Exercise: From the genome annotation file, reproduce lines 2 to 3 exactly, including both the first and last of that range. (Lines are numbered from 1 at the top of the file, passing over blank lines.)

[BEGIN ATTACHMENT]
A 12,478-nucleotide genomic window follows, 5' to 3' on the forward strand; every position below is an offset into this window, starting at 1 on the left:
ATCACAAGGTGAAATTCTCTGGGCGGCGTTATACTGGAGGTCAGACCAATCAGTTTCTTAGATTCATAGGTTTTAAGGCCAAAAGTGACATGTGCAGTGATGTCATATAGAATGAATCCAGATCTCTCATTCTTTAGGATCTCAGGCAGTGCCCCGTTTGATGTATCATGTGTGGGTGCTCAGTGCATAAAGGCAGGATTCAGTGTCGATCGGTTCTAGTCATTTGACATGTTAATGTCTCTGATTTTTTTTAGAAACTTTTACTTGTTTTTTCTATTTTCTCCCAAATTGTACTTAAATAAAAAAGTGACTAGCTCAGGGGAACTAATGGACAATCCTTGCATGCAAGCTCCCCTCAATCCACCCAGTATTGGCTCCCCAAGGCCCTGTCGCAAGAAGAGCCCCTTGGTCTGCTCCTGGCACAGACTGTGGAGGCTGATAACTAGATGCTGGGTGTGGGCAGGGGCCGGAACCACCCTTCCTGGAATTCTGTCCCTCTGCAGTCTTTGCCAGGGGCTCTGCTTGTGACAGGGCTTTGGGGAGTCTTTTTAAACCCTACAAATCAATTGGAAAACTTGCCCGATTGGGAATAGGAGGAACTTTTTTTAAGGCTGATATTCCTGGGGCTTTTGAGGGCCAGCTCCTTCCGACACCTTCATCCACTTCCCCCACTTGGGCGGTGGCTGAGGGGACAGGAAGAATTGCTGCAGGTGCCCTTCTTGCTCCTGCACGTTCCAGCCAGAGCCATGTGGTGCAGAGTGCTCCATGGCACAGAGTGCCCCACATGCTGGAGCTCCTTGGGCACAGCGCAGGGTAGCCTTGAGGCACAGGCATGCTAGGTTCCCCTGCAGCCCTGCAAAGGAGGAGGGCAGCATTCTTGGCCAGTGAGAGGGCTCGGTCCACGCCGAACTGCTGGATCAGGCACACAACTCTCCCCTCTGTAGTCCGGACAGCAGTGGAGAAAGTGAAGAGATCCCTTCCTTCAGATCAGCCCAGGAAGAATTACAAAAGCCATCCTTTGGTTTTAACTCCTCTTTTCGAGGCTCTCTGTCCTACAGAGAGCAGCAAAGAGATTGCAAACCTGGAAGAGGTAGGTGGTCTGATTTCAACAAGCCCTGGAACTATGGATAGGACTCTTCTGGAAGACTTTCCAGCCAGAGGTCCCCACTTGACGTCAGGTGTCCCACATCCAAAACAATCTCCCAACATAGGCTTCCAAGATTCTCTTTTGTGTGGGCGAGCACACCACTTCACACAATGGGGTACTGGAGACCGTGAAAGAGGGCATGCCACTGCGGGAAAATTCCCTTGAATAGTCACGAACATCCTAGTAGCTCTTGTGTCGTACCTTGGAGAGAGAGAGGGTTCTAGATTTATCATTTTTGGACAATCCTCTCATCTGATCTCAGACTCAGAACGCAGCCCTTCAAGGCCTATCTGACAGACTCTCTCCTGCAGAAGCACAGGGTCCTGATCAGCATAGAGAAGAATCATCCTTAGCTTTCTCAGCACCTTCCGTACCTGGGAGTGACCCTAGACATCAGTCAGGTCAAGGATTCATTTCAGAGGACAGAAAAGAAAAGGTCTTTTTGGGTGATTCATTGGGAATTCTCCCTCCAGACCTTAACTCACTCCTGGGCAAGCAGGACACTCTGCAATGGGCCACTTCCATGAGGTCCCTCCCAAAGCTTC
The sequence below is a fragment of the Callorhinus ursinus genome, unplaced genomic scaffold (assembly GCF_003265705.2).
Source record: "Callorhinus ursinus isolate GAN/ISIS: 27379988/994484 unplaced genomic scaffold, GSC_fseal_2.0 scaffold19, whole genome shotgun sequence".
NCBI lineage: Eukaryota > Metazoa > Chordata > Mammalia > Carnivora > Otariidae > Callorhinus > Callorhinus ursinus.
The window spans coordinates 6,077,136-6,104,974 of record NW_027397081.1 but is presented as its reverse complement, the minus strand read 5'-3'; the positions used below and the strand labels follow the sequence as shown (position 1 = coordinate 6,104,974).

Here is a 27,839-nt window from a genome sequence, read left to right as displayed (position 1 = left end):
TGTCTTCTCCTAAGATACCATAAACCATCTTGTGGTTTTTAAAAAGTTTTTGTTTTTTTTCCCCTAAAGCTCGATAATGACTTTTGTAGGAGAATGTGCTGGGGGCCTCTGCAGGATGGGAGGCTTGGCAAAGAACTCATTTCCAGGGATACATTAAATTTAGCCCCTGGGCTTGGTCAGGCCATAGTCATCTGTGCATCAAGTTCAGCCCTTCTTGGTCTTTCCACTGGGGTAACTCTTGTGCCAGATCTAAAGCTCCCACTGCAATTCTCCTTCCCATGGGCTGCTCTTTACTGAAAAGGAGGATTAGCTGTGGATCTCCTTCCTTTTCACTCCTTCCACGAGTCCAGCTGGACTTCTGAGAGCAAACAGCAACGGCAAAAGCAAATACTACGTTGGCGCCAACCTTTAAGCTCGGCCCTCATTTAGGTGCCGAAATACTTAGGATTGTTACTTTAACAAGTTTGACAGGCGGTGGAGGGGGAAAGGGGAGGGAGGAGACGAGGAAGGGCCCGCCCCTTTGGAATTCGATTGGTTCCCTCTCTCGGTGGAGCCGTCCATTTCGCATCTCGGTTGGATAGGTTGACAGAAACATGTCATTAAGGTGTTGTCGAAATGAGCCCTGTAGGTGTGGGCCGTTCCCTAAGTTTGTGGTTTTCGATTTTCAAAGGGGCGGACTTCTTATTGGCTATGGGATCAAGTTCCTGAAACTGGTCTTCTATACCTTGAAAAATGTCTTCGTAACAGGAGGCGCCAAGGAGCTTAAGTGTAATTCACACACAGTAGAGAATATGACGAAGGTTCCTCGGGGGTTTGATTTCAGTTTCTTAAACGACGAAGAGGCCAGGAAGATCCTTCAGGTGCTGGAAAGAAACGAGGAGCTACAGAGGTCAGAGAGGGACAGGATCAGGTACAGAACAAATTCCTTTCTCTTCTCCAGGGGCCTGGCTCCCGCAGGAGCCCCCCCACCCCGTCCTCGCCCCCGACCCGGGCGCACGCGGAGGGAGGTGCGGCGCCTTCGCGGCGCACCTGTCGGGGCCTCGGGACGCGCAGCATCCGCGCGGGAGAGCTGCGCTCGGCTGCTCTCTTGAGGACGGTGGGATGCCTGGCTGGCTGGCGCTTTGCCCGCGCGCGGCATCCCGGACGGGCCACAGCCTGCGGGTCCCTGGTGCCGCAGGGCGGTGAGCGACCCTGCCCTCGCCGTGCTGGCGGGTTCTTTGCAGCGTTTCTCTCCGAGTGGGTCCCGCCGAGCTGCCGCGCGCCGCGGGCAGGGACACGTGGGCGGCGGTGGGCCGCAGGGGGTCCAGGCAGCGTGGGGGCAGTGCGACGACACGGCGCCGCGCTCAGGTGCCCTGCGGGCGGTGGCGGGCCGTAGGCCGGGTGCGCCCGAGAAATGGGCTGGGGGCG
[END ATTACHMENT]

ATCACAAGGTGAAATTCTCTGGGCGGCGTTATACTGGAGGTCAGACCAATCAGTTTCTTAGATTCATAGGTTTTAAGGCCAAAAGTGACATGTGCAGTGATGTCATATAGAATGAATCCAGATCTCTCATTCTTTAGGATCTCAGGCAGTGCCCCGTTTGATGTATCATGTGTGGGTGCTCAGTGCATAAAGGCAGGATTCAGTGTCGATCGGTTCTAGTCATTTGACATGTTAATGTCTCTGATTTTTTTTAGAAACTTTTACTTGTTTTTTCTATTTTCTCCCAAATTGTACTTAAATAAAAAAGTGACTAGCTCAGGGGAACTAATGGACAATCCTTGCATGCAAGCTCCCCTCAATCCACCCAGTATTGGCTCCCCAAGGCCCTGTCGCAAGAAGAGCCCCTTGGTCTGCTCCTGGCACAGACTGTGGAGGCTGATAACTAGATGCTGGGTGTGGGCAGGGGCCGGAACCACCCTTCCTGGAATTCTGTCCCTCTGCAGTCTTTGCCAGGGGCTCTGCTTGTGACAGGGCTTTGGGGAGTCTTTTTAAACCCTACAAATCAATTGGAAAACTTGCCCGATTGGGAATAGGAGGAACTTTTTTTAAGGCTGATATTCCTGGGGCTTTTGAGGGCCAGCTCCTTCCGACACCTTCATCCACTTCCCCCACTTGGGCGGTGGCTGAGGGGACAGGAAGAATTGCTGCAGGTGCCCTTCTTGCTCCTGCACGTTCCAGCCAGAGCCATGTGGTGCAGAGTGCTCCATGGCACAGAGTGCCCCACATGCTGGAGCTCCTTGGGCACAGCGCAGGGTAGCCTTGAGGCACAGGCATGCTAGGTTCCCCTGCAGCCCTGCAAAGGAGGAGGGCAGCATTCTTGGCCAGTGAGAGGGCTCGGTCCACGCCGAACTGCTGGATCAGGCACACAACTCTCCCCTCTGTAGTCCGGACAGCAGTGGAGAAAGTGAAGAGATCCCTTCCTTCAGATCAGCCCAGGAAGAATTACAAAAGCCATCCTTTGGTTTTAACTCCTCTTTTCGAGGCTCTCTGTCCTACAGAGAGCAGCAAAGAGATTGCAAACCTGGAAGAGGTAGGTGGTCTGATTTCAACAAGCCCTGGAACTATGGATAGGACTCTTCTGGAAGACTTTCCAGCCAGAGGTCCCCACTTGACGTCAGGTGTCCCACATCCAAAACAATCTCCCAACATAGGCTTCCAAGATTCTCTTTTGTGTGGGCGAGCACACCACTTCACACAATGGGGTACTGGAGACCGTGAAAGAGGGCATGCCACTGCGGGAAAATTCCCTTGAATAGTCACGAACATCCTAGTAGCTCTTGTGTCGTACCTTGGAGAGAGAGAGGGTTCTAGATTTATCATTTTTGGACAATCCTCTCATCTGATCTCAGACTCAGAACGCAGCCCTTCAAGGCCTATCTGACAGACTCTCTCCTGCAGAAGCACAGGGTCCTGATCAGCATAGAGAAGAATCATCCTTAGCTTTCTCAGCACCTTCCGTACCTGGGAGTGACCCTAGACATCAGTCAGGTCAAGGATTCATTTCAGAGGACAGAAAAGAAAAGGTCTTTTTGGGTGATTCATTGGGAATTCTCCCTCCAGACCTTAACTCACTCCTGGGCAAGCAGGACACTCTGCAATGGGCCACTTCCATGAGGTCCCTCCCAAAGCTTC
The sequence below is a fragment of the Callorhinus ursinus genome, unplaced genomic scaffold (assembly GCF_003265705.2).